Over the next couple of weeks I want to go over various bad habits that clients may have. Now I want to say again that the majority of clients are alright, but when you come across that nightmarish one, you’ll need sound advice on how to deal with them. The first kind of client I want to address is the indecisive client.
Why it’s a problem
An indecisive client may take up an awful lot of your time asking deciding which is the right course of action, asking for revisions and worse of all letting you do all the actual work and then completely changing their mind.
As time goes on and you become more accomplished working for yourself, you should develop your own spider-senses as to when a client might be troublesome. The first indication of an indecisive client should come at the pitching stage. Look at for vague, open briefs. Look for long decision times during the pitch. Are you having to spend a lot of time convincing the client that they need the service in the first place?
Cut it Out Early
You may remember in an earlier article I talked on whether or not we should persuade a client. I was talking about situations where a client isn’t 100% on board and you have to push them in order to get the sale. I advised that this was a bad idea, because at the first sign something wasn’t going 100% well, you would automatically run into trouble with that client. The same is very much true here. If you get a whiff that a client isn’t 100% sure what they want, if they appear to be indecisive. Advise them, give them ideas, but don’t push them too hard.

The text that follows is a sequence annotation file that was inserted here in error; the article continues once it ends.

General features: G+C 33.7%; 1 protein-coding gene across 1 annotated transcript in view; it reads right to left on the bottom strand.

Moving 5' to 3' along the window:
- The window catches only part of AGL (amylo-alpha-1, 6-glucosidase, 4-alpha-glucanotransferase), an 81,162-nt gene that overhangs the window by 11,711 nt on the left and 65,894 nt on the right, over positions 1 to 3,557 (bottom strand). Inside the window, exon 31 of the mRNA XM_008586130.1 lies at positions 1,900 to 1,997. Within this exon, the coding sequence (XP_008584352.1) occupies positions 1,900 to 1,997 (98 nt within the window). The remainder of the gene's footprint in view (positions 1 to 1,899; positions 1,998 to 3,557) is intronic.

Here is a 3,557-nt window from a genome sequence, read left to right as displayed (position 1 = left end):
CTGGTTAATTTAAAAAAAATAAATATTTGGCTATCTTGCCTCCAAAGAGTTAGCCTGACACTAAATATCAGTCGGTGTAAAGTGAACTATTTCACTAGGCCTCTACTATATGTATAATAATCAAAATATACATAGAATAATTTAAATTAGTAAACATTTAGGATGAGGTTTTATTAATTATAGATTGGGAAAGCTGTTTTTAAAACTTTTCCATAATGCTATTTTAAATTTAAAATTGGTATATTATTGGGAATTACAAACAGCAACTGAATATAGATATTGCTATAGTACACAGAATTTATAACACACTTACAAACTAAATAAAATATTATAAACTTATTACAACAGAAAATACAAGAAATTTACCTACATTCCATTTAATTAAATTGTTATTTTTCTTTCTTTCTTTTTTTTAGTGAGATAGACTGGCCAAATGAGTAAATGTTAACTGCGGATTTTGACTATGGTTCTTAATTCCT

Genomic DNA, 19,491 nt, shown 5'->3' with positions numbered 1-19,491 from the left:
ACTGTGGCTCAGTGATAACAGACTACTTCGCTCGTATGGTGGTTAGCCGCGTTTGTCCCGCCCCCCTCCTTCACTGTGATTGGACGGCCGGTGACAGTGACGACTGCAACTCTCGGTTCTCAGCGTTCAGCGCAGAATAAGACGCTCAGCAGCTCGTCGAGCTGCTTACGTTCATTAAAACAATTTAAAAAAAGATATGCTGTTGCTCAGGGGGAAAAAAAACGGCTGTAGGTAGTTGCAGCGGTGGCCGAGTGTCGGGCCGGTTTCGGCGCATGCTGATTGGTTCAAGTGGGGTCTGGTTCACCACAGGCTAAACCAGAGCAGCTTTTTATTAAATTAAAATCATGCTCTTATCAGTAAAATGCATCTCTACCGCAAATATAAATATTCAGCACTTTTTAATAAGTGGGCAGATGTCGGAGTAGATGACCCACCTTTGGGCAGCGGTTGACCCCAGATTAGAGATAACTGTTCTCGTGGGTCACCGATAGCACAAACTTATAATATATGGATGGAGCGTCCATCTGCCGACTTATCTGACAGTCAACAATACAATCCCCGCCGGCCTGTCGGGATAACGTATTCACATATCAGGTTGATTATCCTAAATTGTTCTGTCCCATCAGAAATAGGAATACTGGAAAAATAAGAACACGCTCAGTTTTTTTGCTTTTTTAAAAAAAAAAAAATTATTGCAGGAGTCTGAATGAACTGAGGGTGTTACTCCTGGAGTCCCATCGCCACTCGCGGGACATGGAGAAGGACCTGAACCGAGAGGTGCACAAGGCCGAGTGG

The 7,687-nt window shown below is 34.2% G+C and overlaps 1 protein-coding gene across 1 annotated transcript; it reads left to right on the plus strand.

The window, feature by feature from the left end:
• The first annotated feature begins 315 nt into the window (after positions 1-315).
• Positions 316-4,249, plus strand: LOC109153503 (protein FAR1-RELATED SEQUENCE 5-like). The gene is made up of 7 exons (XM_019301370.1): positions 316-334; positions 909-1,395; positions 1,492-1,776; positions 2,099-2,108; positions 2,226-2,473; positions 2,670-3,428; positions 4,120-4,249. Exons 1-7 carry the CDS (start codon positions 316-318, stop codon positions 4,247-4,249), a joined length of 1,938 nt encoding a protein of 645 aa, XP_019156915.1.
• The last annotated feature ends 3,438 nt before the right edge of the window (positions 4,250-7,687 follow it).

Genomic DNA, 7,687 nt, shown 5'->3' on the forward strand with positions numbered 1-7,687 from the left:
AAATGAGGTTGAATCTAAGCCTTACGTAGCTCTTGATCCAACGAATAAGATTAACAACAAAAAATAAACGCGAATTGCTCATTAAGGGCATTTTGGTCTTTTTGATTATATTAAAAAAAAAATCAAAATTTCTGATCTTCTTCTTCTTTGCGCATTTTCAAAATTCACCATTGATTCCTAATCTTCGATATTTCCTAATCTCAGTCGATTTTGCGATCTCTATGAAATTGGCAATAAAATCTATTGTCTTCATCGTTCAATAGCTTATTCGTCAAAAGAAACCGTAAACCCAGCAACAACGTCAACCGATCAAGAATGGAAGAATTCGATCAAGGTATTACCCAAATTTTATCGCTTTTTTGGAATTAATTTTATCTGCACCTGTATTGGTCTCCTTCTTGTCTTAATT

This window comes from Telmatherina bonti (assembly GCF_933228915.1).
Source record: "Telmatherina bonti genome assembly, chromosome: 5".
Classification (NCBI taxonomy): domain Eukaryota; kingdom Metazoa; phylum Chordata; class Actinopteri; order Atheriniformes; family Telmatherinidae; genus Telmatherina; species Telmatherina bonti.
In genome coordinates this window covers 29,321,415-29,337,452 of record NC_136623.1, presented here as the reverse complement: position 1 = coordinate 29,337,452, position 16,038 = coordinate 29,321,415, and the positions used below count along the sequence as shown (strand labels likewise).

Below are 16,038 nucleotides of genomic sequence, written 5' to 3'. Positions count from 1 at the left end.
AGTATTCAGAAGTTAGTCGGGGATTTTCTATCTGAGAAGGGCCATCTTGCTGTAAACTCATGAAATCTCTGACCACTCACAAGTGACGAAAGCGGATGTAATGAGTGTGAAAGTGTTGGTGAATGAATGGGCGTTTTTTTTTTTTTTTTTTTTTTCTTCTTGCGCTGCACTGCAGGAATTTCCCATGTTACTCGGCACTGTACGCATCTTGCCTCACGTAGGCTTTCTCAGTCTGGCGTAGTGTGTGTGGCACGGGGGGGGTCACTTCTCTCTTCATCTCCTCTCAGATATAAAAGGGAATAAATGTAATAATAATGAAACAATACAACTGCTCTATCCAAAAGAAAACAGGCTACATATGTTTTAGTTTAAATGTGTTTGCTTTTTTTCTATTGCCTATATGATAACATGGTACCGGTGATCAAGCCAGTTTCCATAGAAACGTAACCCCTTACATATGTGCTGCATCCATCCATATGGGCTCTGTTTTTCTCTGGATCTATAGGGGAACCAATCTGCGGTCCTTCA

With any client situation it’s important to step back and consider what is motivating them. You have to appreciate the fact that you’re only seeing this client in a very limited window in most cases and don’t get to see the full picture of what’s going on. With an indecisive client it often comes back to a lack of confidence, and quite often this lack of confidence is in themselves and their plans and not you.
The remedy with a client like this is tight frameworks. Limit the options the client has and the time they have to make them. Create a very clear outline of what needs to happen and when. If the problem persists, then you’ll simply have to have a word with the client, and if it still persists then you simply have to start adding onto your fee for every new change of direction. Four crucial words: Get Everything in writing.